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Oddity

Is it possible to be charismatic in a wheelchair?

Rating: 2 votes, 3.50 average.
Quote Originally Posted by Oddity View Post
I believe it's absolutely possible.

Humans seem to have an instinct driving their ability to be attracted/respect/admire and/or willingness to follow another person. Assuming these are satisfactory definitions of the tangible effects charisma (as opposed to comeliness, or raw physical attraction.)

I was first exposed to this idea by Joseph Campbell in The Power of Myth, followed by Hero with a Thousand Faces. Compelling works.

Powerfully charismatic people tend to share several specific traits. Wheelchair users have an opportunity to embodied most, if not all of them. Starting with the reluctant nature of the predicament they are in. Culminating in their "rising above" it. With several stages in between, to be sure, resulting in profound perceptions of the chair user in the minds of people around them.

I have a long paper, somewhere around here, I wrote analogizing the experience of disability with Campbell's archetypal "hero myth". They strongly parallel each other, IMO. We (instinctively) recognize people on this journey and reward them (equally instinctively) with a deep admiration/respect/attractiveness...or in your term: As being highly charismatic.

Much in the same way we instinctively respect the person on/having completed the "rags to riches" journey more than the "born with a silver spoon" narrative.

So, YES!!! It is not automatic but it IS possible!
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  1. JakeHalsted's Avatar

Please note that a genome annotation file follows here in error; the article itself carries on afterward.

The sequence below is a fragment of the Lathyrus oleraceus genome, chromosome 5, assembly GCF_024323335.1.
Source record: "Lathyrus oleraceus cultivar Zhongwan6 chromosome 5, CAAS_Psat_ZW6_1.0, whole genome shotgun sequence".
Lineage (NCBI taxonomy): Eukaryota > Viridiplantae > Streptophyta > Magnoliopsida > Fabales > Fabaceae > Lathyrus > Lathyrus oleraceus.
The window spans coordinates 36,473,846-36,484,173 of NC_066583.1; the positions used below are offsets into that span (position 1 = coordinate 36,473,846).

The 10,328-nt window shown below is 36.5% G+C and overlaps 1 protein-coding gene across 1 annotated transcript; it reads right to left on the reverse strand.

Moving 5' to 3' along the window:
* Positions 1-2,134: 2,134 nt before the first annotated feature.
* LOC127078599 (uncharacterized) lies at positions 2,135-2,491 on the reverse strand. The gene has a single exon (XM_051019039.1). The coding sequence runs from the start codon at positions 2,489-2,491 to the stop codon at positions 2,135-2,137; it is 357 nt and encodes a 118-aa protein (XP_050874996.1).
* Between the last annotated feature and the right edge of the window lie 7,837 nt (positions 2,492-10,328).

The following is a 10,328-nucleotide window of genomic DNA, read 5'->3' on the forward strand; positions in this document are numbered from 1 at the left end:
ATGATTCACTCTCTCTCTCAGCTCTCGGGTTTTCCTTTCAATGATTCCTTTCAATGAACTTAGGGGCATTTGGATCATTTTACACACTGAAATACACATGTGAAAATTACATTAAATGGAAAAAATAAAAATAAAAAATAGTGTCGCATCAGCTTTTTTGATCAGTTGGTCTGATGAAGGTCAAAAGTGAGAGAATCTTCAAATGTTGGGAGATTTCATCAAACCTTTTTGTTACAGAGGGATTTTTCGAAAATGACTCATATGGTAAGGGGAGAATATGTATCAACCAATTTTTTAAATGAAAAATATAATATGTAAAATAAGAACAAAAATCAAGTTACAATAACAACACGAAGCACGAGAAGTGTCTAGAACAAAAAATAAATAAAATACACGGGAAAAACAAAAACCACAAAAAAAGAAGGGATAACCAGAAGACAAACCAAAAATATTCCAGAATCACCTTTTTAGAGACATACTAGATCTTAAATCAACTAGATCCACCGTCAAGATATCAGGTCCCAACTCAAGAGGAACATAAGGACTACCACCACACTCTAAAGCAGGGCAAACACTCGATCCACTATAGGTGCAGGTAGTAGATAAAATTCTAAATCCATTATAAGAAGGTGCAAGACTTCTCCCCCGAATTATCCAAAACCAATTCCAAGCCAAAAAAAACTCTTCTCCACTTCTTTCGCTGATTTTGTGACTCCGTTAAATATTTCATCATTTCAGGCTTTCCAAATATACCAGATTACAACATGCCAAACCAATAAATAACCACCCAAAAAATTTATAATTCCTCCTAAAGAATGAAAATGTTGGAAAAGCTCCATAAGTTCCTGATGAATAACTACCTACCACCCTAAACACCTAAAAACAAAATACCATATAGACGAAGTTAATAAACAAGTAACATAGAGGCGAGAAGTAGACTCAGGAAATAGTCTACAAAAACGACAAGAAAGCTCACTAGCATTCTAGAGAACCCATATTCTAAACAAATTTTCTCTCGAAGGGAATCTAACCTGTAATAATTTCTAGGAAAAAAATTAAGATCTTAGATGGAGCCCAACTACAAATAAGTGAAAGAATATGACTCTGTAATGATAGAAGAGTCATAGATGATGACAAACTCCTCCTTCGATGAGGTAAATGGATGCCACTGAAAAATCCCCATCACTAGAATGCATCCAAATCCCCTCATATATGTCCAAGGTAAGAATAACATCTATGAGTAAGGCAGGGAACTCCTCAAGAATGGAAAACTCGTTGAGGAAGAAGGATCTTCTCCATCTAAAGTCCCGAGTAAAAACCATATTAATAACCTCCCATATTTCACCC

What we want from our communities is RESPECT not PITY! For me the best thing I can do in any crowd is make fun of myself, as well as how other people react to me.

    Here's two perfect examples:
    1. I'm at work...there's somebody that obviously wants to go home, he's finished what he's working on...not so fast buddy Park the chair on an adjacent angle to his cube so he has to push you out of the way to leave " and so, if you orient the 8 antenna at a perpendiculuar....oh what, did you want to LEAVE?" HAHAHAHAHA

    2. There is typically only ONE handicapped restroom stall where I work. Inevitably there's some corporate clown babbling on the cell phone, defecating on company time. Bringing this up makes those silly AB's look at themselves in a mirror. If I can do a bowel program, why can't they ? nimrods...

    In short, if I abandon the pity factor, lighten the mood, tell the stories about drunk women I just meet for the first time asking me "can you still have sex? here's my #..."

    I humanize myself. That's the best I can do right now
  2. Oddity's Avatar
    Thanks for the comment. Jake. I didn't realize I marked this post as a 'blog' entry! Ooops. I agree with you, pity is not to be sought, nor is it the goal! My post was intended to describe the instinctive respect humans display toward those among them that over come adversity. And, tying it back to where I got that notion from, Joseph Campbell. There are many parallels between his "Hero Myth"/"Cycle", and the road of disability. Well, with the road of Life, most basically, but even more specifically with disability.